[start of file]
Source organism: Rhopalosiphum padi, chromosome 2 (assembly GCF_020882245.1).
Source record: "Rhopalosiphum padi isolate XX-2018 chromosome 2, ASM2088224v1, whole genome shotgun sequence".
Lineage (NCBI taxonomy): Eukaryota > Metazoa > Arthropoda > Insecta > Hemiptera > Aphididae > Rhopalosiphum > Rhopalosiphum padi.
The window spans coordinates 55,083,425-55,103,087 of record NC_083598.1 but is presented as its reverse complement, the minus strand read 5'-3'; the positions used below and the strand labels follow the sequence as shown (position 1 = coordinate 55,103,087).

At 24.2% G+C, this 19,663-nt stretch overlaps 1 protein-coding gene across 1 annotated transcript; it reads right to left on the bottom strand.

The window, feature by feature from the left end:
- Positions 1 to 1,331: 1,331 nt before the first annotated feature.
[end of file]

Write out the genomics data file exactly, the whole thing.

Source organism: Rhopalosiphum padi, chromosome 2 (assembly GCF_020882245.1).
Source record: "Rhopalosiphum padi isolate XX-2018 chromosome 2, ASM2088224v1, whole genome shotgun sequence".
Lineage (NCBI taxonomy): Eukaryota > Metazoa > Arthropoda > Insecta > Hemiptera > Aphididae > Rhopalosiphum > Rhopalosiphum padi.
The window spans coordinates 55,083,425-55,103,087 of record NC_083598.1 but is presented as its reverse complement, the minus strand read 5'-3'; the positions used below and the strand labels follow the sequence as shown (position 1 = coordinate 55,103,087).

At 24.2% G+C, this 19,663-nt stretch overlaps 1 protein-coding gene across 1 annotated transcript; it reads right to left on the bottom strand.

The window, feature by feature from the left end:
- Positions 1 to 1,331: 1,331 nt before the first annotated feature.